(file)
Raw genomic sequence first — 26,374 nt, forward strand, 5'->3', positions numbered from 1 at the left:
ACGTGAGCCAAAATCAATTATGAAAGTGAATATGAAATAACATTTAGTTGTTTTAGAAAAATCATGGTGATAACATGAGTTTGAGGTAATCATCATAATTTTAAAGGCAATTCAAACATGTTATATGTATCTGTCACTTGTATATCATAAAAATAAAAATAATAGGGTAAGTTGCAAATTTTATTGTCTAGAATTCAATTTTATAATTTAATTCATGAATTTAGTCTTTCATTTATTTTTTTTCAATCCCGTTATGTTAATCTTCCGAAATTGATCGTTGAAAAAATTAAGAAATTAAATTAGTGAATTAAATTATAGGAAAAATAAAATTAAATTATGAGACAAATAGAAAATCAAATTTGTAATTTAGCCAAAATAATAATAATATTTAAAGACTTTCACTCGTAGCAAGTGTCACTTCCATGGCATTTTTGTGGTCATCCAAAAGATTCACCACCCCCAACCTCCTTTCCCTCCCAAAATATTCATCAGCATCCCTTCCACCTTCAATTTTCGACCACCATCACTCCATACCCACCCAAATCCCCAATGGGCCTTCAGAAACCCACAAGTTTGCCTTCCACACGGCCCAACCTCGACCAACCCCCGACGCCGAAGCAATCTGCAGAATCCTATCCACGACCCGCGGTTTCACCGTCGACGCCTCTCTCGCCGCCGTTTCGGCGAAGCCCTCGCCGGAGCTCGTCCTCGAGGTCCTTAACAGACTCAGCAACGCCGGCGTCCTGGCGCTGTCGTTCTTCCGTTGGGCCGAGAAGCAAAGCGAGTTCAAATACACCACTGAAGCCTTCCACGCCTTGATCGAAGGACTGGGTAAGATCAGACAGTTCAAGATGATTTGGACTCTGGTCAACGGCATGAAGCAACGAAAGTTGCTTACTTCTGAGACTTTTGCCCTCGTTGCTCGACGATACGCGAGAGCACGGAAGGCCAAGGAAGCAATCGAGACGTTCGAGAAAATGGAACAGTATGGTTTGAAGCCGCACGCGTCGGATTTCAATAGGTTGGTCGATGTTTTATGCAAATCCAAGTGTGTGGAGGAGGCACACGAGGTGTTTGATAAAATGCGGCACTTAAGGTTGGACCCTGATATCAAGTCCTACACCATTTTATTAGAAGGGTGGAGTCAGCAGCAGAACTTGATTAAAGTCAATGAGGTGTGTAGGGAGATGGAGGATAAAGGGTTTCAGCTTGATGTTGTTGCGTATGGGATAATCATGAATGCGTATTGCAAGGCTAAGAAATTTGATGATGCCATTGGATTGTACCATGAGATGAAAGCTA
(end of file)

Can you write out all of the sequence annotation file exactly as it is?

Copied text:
Raw genomic sequence first — 26,374 nt, forward strand, 5'->3', positions numbered from 1 at the left:
ACGTGAGCCAAAATCAATTATGAAAGTGAATATGAAATAACATTTAGTTGTTTTAGAAAAATCATGGTGATAACATGAGTTTGAGGTAATCATCATAATTTTAAAGGCAATTCAAACATGTTATATGTATCTGTCACTTGTATATCATAAAAATAAAAATAATAGGGTAAGTTGCAAATTTTATTGTCTAGAATTCAATTTTATAATTTAATTCATGAATTTAGTCTTTCATTTATTTTTTTTCAATCCCGTTATGTTAATCTTCCGAAATTGATCGTTGAAAAAATTAAGAAATTAAATTAGTGAATTAAATTATAGGAAAAATAAAATTAAATTATGAGACAAATAGAAAATCAAATTTGTAATTTAGCCAAAATAATAATAATATTTAAAGACTTTCACTCGTAGCAAGTGTCACTTCCATGGCATTTTTGTGGTCATCCAAAAGATTCACCACCCCCAACCTCCTTTCCCTCCCAAAATATTCATCAGCATCCCTTCCACCTTCAATTTTCGACCACCATCACTCCATACCCACCCAAATCCCCAATGGGCCTTCAGAAACCCACAAGTTTGCCTTCCACACGGCCCAACCTCGACCAACCCCCGACGCCGAAGCAATCTGCAGAATCCTATCCACGACCCGCGGTTTCACCGTCGACGCCTCTCTCGCCGCCGTTTCGGCGAAGCCCTCGCCGGAGCTCGTCCTCGAGGTCCTTAACAGACTCAGCAACGCCGGCGTCCTGGCGCTGTCGTTCTTCCGTTGGGCCGAGAAGCAAAGCGAGTTCAAATACACCACTGAAGCCTTCCACGCCTTGATCGAAGGACTGGGTAAGATCAGACAGTTCAAGATGATTTGGACTCTGGTCAACGGCATGAAGCAACGAAAGTTGCTTACTTCTGAGACTTTTGCCCTCGTTGCTCGACGATACGCGAGAGCACGGAAGGCCAAGGAAGCAATCGAGACGTTCGAGAAAATGGAACAGTATGGTTTGAAGCCGCACGCGTCGGATTTCAATAGGTTGGTCGATGTTTTATGCAAATCCAAGTGTGTGGAGGAGGCACACGAGGTGTTTGATAAAATGCGGCACTTAAGGTTGGACCCTGATATCAAGTCCTACACCATTTTATTAGAAGGGTGGAGTCAGCAGCAGAACTTGATTAAAGTCAATGAGGTGTGTAGGGAGATGGAGGATAAAGGGTTTCAGCTTGATGTTGTTGCGTATGGGATAATCATGAATGCGTATTGCAAGGCTAAGAAATTTGATGATGCCATTGGATTGTACCATGAGATGAAAGCTA